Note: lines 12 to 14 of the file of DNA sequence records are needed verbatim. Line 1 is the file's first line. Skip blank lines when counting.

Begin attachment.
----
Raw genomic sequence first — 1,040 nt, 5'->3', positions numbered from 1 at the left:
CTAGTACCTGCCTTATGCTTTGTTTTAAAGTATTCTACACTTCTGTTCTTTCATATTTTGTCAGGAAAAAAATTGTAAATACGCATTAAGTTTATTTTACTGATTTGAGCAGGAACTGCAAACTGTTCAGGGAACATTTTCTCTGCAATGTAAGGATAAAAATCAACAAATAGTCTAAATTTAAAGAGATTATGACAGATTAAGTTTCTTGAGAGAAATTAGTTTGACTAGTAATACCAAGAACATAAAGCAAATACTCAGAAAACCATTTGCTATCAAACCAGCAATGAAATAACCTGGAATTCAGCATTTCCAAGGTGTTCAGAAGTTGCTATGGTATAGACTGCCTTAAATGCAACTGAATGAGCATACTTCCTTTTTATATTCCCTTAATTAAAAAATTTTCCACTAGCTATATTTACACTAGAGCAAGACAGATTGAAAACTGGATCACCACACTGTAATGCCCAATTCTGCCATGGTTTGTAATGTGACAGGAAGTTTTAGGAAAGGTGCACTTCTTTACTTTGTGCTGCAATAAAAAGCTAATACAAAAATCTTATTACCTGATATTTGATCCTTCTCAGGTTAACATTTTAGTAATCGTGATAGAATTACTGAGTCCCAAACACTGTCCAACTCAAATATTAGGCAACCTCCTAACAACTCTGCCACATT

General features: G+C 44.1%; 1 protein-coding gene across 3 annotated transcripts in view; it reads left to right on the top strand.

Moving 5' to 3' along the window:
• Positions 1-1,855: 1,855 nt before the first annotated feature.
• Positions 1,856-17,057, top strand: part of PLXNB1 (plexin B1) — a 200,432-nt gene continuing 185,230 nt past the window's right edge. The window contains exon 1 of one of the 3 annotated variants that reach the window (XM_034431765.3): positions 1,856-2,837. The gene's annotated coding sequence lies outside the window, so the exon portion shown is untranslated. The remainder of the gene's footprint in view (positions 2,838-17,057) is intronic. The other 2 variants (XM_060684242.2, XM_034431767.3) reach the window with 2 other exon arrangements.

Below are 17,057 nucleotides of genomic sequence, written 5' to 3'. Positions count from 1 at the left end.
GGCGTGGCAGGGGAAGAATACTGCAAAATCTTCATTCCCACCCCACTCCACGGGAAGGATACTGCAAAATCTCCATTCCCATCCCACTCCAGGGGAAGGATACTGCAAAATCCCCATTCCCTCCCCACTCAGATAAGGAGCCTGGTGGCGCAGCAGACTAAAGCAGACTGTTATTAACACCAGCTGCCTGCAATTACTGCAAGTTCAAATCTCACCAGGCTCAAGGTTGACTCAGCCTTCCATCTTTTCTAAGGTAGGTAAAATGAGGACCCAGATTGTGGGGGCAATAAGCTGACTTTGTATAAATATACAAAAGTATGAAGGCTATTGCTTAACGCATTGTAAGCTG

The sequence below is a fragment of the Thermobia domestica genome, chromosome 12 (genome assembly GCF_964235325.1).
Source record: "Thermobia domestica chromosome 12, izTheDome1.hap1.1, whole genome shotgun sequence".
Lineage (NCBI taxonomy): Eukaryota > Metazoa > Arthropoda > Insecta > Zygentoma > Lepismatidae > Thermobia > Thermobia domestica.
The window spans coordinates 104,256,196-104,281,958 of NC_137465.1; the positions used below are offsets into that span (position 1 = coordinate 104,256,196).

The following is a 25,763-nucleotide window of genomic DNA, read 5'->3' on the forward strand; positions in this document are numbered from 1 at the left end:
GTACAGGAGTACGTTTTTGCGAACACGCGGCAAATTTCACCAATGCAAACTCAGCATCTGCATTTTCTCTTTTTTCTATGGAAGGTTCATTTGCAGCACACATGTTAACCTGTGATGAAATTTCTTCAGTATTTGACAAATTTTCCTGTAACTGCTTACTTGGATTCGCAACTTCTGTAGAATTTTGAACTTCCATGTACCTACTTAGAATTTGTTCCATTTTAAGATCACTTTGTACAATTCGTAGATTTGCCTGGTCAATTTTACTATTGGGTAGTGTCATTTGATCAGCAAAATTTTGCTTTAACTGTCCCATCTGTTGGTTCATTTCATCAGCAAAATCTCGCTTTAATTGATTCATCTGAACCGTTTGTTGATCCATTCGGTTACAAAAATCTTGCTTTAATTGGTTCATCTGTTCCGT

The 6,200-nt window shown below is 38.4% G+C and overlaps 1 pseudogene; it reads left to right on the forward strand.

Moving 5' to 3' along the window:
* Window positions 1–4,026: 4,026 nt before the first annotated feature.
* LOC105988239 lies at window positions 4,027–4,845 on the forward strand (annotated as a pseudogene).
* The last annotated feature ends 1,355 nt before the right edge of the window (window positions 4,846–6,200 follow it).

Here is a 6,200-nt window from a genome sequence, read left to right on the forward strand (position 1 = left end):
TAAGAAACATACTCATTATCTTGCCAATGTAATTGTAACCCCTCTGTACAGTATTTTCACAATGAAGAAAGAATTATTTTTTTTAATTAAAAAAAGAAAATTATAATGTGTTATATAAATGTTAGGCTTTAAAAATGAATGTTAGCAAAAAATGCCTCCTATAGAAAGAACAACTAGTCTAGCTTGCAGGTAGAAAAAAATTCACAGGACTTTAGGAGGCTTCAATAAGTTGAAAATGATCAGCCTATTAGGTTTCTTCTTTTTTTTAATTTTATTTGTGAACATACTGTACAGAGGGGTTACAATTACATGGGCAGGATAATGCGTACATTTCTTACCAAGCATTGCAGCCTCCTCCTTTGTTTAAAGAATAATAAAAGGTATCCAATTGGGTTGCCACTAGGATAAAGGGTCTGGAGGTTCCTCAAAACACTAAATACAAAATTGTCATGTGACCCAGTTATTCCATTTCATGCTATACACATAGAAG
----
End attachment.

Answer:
The window spans coordinates 104,256,196-104,281,958 of NC_137465.1; the positions used below are offsets into that span (position 1 = coordinate 104,256,196).

The following is a 25,763-nucleotide window of genomic DNA, read 5'->3' on the forward strand; positions in this document are numbered from 1 at the left end:
GTACAGGAGTACGTTTTTGCGAACACGCGGCAAATTTCACCAATGCAAACTCAGCATCTGCATTTTCTCTTTTTTCTATGGAAGGTTCATTTGCAGCACACATGTTAACCTGTGATGAAATTTCTTCAGTATTTGACAAATTTTCCTGTAACTGCTTACTTGGATTCGCAACTTCTGTAGAATTTTGAACTTCCATGTACCTACTTAGAATTTGTTCCATTTTAAGATCACTTTGTACAATTCGTAGATTTGCCTGGTCAATTTTACTATTGGGTAGTGTCATTTGATCAGCAAAATTTTGCTTTAACTGTCCCATCTGTTGGTTCATTTCATCAGCAAAATCTCGCTTTAATTGATTCATCTGAACCGTTTGTTGATCCATTCGGTTACAAAAATCTTGCTTTAATTGGTTCATCTGTTCCGT